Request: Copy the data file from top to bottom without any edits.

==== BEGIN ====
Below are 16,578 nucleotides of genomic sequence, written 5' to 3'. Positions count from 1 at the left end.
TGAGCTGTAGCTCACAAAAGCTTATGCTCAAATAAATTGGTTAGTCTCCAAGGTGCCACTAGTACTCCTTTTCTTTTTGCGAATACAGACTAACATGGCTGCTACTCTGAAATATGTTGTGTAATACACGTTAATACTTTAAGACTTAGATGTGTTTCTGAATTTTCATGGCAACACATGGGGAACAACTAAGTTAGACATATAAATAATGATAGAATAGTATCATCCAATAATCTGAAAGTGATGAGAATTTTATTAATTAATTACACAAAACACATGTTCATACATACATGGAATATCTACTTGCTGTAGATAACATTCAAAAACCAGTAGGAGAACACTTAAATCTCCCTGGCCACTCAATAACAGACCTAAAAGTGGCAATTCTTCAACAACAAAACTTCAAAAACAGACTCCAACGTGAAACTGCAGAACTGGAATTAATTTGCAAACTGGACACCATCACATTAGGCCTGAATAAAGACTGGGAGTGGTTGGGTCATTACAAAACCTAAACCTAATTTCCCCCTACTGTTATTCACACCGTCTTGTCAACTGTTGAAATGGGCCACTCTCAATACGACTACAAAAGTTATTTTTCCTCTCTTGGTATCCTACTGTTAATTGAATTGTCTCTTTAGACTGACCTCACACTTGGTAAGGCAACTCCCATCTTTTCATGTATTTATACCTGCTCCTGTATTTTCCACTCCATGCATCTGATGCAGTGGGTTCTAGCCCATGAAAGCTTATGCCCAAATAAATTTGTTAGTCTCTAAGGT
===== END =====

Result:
Below are 16,578 nucleotides of genomic sequence, written 5' to 3'. Positions count from 1 at the left end.
TGAGCTGTAGCTCACAAAAGCTTATGCTCAAATAAATTGGTTAGTCTCCAAGGTGCCACTAGTACTCCTTTTCTTTTTGCGAATACAGACTAACATGGCTGCTACTCTGAAATATGTTGTGTAATACACGTTAATACTTTAAGACTTAGATGTGTTTCTGAATTTTCATGGCAACACATGGGGAACAACTAAGTTAGACATATAAATAATGATAGAATAGTATCATCCAATAATCTGAAAGTGATGAGAATTTTATTAATTAATTACACAAAACACATGTTCATACATACATGGAATATCTACTTGCTGTAGATAACATTCAAAAACCAGTAGGAGAACACTTAAATCTCCCTGGCCACTCAATAACAGACCTAAAAGTGGCAATTCTTCAACAACAAAACTTCAAAAACAGACTCCAACGTGAAACTGCAGAACTGGAATTAATTTGCAAACTGGACACCATCACATTAGGCCTGAATAAAGACTGGGAGTGGTTGGGTCATTACAAAACCTAAACCTAATTTCCCCCTACTGTTATTCACACCGTCTTGTCAACTGTTGAAATGGGCCACTCTCAATACGACTACAAAAGTTATTTTTCCTCTCTTGGTATCCTACTGTTAATTGAATTGTCTCTTTAGACTGACCTCACACTTGGTAAGGCAACTCCCATCTTTTCATGTATTTATACCTGCTCCTGTATTTTCCACTCCATGCATCTGATGCAGTGGGTTCTAGCCCATGAAAGCTTATGCCCAAATAAATTTGTTAGTCTCTAAGGT